Really, there’s two great lost Nintendo series: Mario vs. Donkey Kong (of which Donkey Kong ’94 launched) and Punch-Out!! I can’t see either coming back. One has been turned into a snore-fest Lemmings knock-off, and the other is a game about punching ethnic stereotypes in the face, which is still fun for the record (take my word for it: slugging a Frenchman wearing a beret is totally worth the fine and probation) but not kosher in 2019. Then again, you’d think the idea of Lemmings being suicidal and directionless would also not be considered politically incorrect. You guys know that’s a bullshit urban legend started by the Walt Disney company, right? It’s not true. Lemmings don’t jump off cliffs.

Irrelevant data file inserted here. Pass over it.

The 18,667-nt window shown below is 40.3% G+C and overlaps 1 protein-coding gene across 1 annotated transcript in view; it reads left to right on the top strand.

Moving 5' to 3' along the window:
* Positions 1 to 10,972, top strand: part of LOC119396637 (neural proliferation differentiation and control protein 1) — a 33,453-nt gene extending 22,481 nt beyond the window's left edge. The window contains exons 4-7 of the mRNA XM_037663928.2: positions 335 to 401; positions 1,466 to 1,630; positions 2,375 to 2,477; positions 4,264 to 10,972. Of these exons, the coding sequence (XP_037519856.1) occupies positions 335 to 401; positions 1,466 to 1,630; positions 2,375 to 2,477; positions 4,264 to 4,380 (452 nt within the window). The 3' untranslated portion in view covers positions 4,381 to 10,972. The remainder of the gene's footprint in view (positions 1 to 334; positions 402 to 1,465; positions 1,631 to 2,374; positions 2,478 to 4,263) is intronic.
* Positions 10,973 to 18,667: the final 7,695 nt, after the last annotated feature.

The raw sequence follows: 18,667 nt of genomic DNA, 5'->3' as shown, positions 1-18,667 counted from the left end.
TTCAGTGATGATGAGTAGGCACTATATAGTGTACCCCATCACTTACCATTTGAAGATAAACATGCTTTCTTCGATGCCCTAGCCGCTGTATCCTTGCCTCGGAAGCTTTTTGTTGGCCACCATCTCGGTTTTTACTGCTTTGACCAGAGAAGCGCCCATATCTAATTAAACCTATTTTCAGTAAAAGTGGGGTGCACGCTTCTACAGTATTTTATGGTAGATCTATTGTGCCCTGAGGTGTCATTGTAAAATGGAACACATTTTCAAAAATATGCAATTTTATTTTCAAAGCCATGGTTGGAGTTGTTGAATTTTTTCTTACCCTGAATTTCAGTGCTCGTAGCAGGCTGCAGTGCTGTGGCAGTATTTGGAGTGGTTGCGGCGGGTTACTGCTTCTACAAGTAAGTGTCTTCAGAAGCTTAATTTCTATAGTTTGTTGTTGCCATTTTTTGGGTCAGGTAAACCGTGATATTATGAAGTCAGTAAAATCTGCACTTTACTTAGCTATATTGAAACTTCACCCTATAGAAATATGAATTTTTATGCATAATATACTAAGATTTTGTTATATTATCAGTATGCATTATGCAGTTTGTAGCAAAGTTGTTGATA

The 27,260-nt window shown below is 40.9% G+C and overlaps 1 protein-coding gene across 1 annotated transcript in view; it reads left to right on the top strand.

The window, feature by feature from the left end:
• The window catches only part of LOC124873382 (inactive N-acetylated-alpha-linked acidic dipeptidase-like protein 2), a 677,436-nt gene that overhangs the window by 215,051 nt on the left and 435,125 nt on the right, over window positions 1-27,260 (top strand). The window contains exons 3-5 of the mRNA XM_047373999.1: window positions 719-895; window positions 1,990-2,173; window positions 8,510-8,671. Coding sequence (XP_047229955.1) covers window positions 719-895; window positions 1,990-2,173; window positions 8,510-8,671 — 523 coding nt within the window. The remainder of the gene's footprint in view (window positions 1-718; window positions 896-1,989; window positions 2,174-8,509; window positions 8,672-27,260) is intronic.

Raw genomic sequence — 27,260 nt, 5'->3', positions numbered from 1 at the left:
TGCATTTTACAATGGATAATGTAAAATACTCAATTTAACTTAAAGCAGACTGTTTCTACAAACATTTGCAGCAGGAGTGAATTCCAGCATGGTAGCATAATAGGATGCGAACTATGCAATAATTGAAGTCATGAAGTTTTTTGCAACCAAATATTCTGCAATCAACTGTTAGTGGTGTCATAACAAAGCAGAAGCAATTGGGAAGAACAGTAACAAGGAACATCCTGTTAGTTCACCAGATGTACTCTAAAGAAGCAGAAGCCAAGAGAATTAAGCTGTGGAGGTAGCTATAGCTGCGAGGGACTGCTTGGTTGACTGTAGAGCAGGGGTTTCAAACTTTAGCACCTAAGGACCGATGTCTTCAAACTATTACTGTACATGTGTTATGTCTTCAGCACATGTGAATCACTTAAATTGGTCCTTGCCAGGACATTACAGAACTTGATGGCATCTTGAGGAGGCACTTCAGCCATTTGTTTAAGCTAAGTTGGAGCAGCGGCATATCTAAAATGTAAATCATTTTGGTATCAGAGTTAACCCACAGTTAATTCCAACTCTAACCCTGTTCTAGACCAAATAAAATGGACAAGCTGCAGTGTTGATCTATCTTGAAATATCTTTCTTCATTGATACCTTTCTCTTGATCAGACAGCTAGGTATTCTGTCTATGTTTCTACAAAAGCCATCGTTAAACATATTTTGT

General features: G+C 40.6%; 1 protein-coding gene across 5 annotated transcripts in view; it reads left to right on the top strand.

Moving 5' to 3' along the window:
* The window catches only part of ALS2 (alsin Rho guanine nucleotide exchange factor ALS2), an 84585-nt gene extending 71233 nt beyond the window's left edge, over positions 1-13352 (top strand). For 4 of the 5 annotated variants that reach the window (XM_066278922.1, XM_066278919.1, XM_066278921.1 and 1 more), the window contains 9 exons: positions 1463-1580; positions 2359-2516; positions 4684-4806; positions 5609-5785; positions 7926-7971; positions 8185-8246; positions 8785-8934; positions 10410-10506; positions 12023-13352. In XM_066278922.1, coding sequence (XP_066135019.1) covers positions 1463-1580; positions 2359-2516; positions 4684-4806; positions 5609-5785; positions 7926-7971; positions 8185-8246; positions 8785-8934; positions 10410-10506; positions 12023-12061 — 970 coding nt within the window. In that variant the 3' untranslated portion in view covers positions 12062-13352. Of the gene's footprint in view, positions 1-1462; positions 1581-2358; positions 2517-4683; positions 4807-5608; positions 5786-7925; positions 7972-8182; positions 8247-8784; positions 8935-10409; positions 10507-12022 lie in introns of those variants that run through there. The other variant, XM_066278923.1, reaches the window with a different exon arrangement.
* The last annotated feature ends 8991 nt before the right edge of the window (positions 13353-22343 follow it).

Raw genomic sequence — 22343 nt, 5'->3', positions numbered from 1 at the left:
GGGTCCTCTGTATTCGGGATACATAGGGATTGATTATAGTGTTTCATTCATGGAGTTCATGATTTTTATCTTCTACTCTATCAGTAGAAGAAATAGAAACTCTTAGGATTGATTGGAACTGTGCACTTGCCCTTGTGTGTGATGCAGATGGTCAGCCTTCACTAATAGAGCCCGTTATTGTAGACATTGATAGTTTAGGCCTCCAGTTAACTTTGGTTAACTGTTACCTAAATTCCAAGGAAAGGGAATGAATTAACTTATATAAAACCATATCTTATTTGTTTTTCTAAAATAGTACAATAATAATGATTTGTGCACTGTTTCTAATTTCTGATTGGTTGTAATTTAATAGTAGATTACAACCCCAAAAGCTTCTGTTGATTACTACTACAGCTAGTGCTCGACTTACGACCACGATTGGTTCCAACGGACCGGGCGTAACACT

They jump into deep fryers only.

We call them Chicken McNuggets in America.

Donkey Kong was developed by Nintendo
Point of Sale: 3DS

$3.99 said Mario vs. Donkey Kong is worth the $6.99 on Wii U if you still have one in the making of this review.

Donkey Kong is Chick-Approved, but as a non-indie is not eligible for the IGC Leaderboard. Stay tuned for the Retroboards.